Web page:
In web applications, the views your API returns (read models) are not the same thing you store in the database (write models).

The storage code should know nothing about the HTTP models, so we need to convert the structs.

Mapping Models

func userResponseFromDBModel(u UserDBModel) UserResponse {
	var emails []EmailResponse
	for _, e := range u.Emails {
		emails = append(emails, emailResponseFromDBModel(e))
	}
	
	return UserResponse{
		ID:          u.ID,
		FirstName:   u.FirstName,
		LastName:    u.LastName,
		DisplayName: displayName(u.FirstName, u.LastName),
		Emails:      emails,
	}
}

func emailResponseFromDBModel(e EmailDBModel) EmailResponse {
	return EmailResponse{
		Address: e.Address,
		Primary: e.Primary,
	}
}

func userDBModelFromCreateRequest(r CreateUserRequest) UserDBModel {
	return UserDBModel{
		FirstName: r.FirstName,
		LastName:  r.LastName,
		Emails: []EmailDBModel{
			{
				Address: r.Email,
			},
		},
	}
}

That’s all the code you need: functions mapping one type to another. Writing such banal code may seem boring, but it’s essential for decoupling.

It’s tempting to create a generic solution to map the structs, like marshaling or using reflect. Resist it. Writing the boilerplate takes less time and effort than debugging mapping edge cases. Plain functions are easy to understand for everyone in your team. Arcane converters will be hard to grasp, even for you, after some time.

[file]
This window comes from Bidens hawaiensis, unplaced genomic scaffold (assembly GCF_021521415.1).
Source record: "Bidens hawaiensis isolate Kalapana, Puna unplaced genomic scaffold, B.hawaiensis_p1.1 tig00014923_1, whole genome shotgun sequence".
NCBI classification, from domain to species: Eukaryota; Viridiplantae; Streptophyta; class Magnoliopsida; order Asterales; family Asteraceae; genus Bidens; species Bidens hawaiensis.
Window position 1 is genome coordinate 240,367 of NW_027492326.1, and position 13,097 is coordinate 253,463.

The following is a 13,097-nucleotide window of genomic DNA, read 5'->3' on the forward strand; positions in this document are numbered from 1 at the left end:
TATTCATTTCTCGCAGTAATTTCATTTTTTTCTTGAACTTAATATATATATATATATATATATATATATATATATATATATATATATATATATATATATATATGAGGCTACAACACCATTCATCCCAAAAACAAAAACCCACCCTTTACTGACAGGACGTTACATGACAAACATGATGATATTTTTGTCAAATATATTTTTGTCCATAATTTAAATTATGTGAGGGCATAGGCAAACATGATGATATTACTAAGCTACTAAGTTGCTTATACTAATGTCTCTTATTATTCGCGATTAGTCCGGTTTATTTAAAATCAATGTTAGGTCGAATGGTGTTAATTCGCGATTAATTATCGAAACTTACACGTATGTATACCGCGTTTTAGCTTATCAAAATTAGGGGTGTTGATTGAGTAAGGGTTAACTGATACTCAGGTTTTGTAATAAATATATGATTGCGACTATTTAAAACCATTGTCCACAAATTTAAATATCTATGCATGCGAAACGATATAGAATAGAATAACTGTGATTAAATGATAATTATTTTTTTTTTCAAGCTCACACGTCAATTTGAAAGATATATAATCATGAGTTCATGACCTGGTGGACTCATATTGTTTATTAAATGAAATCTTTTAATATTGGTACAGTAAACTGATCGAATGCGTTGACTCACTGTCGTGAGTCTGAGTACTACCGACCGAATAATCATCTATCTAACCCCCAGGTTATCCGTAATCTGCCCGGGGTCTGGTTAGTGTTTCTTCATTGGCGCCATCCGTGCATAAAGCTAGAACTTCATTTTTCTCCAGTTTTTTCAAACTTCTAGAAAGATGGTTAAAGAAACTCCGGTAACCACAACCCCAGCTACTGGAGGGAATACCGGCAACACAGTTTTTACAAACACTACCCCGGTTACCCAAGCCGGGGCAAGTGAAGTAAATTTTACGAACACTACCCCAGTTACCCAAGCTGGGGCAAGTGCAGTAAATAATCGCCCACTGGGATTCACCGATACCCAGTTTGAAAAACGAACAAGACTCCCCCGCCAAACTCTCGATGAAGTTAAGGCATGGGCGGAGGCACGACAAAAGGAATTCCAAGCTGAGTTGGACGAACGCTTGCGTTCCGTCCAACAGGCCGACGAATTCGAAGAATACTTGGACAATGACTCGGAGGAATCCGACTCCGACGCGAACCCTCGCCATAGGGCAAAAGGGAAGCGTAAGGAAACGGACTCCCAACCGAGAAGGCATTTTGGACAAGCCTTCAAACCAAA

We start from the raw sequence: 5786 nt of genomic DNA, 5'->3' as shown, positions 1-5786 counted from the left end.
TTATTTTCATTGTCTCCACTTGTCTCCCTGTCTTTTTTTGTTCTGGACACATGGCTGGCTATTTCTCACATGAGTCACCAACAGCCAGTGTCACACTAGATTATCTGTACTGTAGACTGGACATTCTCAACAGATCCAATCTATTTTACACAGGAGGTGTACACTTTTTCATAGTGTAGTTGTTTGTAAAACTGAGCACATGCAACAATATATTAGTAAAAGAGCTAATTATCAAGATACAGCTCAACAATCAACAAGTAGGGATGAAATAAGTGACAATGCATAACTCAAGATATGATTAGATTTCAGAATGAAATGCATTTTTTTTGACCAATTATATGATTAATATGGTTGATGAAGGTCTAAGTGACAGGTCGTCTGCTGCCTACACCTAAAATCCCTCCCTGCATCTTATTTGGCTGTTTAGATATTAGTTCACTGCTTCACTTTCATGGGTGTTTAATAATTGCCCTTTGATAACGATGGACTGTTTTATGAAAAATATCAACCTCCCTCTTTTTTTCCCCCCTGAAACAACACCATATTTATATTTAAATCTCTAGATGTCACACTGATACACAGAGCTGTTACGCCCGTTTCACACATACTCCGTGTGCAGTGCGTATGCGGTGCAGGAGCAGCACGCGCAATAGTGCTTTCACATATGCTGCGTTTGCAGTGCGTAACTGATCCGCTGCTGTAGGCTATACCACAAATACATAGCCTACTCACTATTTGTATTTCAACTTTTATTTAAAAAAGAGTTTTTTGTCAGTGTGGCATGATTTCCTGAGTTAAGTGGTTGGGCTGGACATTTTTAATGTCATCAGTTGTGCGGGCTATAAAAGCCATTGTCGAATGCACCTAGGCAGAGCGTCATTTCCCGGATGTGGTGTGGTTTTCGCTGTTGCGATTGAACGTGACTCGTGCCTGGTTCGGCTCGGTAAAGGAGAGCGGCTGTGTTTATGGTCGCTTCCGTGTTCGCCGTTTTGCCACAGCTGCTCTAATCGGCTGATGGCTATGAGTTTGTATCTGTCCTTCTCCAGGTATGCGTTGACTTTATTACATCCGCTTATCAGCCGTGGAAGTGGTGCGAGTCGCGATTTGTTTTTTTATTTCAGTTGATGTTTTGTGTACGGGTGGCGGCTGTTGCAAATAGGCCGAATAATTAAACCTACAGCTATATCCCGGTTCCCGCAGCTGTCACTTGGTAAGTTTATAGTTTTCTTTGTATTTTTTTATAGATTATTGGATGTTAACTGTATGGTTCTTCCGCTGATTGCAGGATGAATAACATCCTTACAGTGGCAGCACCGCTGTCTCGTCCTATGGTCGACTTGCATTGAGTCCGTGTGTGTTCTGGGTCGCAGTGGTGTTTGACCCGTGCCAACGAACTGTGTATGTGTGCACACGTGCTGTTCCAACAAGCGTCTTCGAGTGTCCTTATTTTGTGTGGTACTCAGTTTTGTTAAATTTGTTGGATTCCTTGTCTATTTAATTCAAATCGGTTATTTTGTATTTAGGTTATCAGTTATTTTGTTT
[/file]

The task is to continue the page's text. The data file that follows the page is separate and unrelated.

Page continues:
If you’re afraid of too much duplication, consider the worst-case scenario. If you end up with a few more structures that stay the same as the application grows, you can merge them back into one. In contrast to tightly-coupled code, fixing duplicated code is trivial.

Generate the Boilerplate

If you worry about writing all this code by hand, there’s an idiomatic way to avoid it. Use libraries that generate the boilerplate for you.

You can generate things like:

  • HTTP models and routes out of the OpenAPI definition (oapi-codegen and other libraries).
  • Database models and related code out of the SQL schema (sqlboiler and other ORMs).
  • gRPC models out of ProtoBuf files.

Generated code gives you strong types, so you no longer pass interface{} to generic functions. You keep compile-time checks and don’t need to write the code manually.

Here’s how the generated models look.

// PostUserRequest defines model for PostUserRequest.
type PostUserRequest struct {
	
	// E-mail
	Email string `json:"email"`
	
	// First name
	FirstName string `json:"first_name"`
	
	// Last name
	LastName string `json:"last_name"`
}

// UserResponse defines model for UserResponse.